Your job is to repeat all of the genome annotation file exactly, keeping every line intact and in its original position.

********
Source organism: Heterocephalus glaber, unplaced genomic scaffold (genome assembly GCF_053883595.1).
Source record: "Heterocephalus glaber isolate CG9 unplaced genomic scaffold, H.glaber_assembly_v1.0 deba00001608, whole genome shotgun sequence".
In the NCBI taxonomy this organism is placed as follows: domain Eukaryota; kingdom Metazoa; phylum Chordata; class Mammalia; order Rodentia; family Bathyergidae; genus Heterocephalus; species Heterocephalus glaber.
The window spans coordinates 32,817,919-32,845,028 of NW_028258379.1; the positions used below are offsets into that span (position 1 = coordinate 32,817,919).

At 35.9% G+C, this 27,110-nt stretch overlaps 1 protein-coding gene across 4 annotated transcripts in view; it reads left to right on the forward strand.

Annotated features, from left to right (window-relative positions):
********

Source organism: Heterocephalus glaber, unplaced genomic scaffold (genome assembly GCF_053883595.1).
Source record: "Heterocephalus glaber isolate CG9 unplaced genomic scaffold, H.glaber_assembly_v1.0 deba00001608, whole genome shotgun sequence".
In the NCBI taxonomy this organism is placed as follows: domain Eukaryota; kingdom Metazoa; phylum Chordata; class Mammalia; order Rodentia; family Bathyergidae; genus Heterocephalus; species Heterocephalus glaber.
The window spans coordinates 32,817,919-32,845,028 of NW_028258379.1; the positions used below are offsets into that span (position 1 = coordinate 32,817,919).

At 35.9% G+C, this 27,110-nt stretch overlaps 1 protein-coding gene across 4 annotated transcripts in view; it reads left to right on the forward strand.

Annotated features, from left to right (window-relative positions):